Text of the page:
Volunteer for Community Aid and Development
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There is a very special thing about this population, you can form relationships without much conversation. Even though I speak basic Hebrew, it wasn’t enough to converse; however, I was able to make quick connections with the participants by engaging in the activities that they enjoyed i.e. jewelry making and card games.
I loved working in the garden, Shlomo was a great teacher. It was lovely being able to spend a few hours under the sun, working with such beautiful flowers; especially since I come from a big city! The plants grown in the greenhouse are also grown by the students, and they later sell them to raise money for the school. I also got to work with the animals, which was my favorite part. The school has chickens, geese, ducks, rabbits, birds, chinchillas, and more that I’m sure I’ve forgotten. I loved my baby goats the most!.
When I looked into the details of the project, the description explained that I would be working in a therapeutic garden. I wasn't too sure what this meant... but it sounded like a unique challenge that I could immerse myself in. I soon found out that this garden was less about the flowers and plants, and more about the people. I was fortunate enough to have kindhearted and soft-spoken managers that taught me how to work with the nature and children simultaneously.
The most rewarding feeling was when the kids homework was 100% correct, and they would get a sticker for writing three good characteristics, or correctly solving a math problem. Every day volunteering in Sri Lanka was a new adventure, and every night as I lay in bed wrapped tightly in a mosquito net and doused in mosquito repellent, I felt that I had made a difference; and alongside me was my friends from numerous other countries, relishing with me in the same feeling of and overwhelming joy.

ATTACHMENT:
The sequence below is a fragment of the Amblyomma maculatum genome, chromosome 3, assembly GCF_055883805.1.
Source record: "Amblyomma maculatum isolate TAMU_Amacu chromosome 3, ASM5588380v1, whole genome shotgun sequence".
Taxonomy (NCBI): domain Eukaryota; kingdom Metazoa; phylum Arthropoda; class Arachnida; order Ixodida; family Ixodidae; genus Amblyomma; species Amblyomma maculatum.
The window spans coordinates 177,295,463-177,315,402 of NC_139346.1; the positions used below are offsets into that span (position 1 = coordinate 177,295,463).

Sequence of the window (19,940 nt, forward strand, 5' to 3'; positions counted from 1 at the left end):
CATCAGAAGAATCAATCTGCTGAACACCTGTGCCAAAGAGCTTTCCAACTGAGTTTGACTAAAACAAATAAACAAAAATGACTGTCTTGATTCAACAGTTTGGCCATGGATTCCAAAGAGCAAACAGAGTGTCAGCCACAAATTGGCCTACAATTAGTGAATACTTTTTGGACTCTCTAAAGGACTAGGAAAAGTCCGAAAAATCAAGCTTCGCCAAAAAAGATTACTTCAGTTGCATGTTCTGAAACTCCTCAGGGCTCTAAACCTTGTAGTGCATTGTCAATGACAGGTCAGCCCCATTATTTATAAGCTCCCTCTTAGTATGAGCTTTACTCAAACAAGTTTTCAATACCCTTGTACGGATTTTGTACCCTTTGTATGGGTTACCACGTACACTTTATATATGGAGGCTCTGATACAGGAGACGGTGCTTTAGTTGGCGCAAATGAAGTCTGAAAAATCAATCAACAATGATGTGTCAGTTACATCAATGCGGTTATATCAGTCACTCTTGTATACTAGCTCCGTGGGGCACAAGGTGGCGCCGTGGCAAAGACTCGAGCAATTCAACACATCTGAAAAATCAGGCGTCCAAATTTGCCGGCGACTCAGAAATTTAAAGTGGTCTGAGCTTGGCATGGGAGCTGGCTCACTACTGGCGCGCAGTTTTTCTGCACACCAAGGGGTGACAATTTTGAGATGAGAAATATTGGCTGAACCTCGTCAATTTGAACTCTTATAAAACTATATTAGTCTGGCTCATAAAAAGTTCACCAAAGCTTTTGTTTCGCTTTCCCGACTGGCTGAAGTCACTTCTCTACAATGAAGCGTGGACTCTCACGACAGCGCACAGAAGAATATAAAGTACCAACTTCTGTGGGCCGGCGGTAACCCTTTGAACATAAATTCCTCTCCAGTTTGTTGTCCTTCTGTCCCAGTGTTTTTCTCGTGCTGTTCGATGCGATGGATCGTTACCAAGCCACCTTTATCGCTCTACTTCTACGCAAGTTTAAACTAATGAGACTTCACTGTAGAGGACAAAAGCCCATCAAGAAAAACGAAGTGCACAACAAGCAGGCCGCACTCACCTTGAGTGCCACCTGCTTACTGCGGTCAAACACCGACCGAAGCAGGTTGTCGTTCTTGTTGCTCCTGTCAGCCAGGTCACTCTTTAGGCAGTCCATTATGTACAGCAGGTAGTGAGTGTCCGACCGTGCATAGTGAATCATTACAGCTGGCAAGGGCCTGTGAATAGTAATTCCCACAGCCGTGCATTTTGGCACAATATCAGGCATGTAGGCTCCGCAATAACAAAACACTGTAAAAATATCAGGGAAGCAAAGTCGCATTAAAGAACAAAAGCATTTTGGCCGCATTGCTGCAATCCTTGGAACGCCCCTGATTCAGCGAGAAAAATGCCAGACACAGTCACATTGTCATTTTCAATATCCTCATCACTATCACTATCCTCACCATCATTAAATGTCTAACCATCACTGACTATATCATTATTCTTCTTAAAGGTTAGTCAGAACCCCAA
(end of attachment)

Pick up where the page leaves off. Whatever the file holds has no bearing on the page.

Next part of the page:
I was lucky enough to be teaching the Masai, who were adults in the local tribe trying to learn to read and write Swahili and speak small bits of English which would help in the tourist industry. Many of them worked as guards or for a local hotel which meant it was good to know some English as well as Swahili. They were all lovely, and were always excited and willing to learn; it was amazing seeing how happy they were after we would tell them they had got something right.
I do not have enough words to describe the depth of the experience. I only know that the people I’ve met have influenced my life and I strongly recommend volunteering in this village. They need lots of help in establishing educational center and the overall experience for the volunteers is one of a kind and very rewarding… I recommend it to all those interested.
We planted vegetation to help stop erosion, prepared plantings in our homestay, went on a six hour trek, visited a number of historical and Buddhist sites and experienced the culture with the Akha people almost continually throughout the week. The Akha are the most tolerant and accepting of others of any group I have ever met. As far as an immersion learning experience goes, it would be hard to match.
As conservation volunteers, the team I worked on saw early mornings and plenty of data entry in the afternoons. We worked at two separate sea turtle conservation efforts weekly and also taught classes that combined conservation concepts and English vocabulary to the local primary school classes every week. Two of the most fulfilling, enriching things I’ve ever done in my life...
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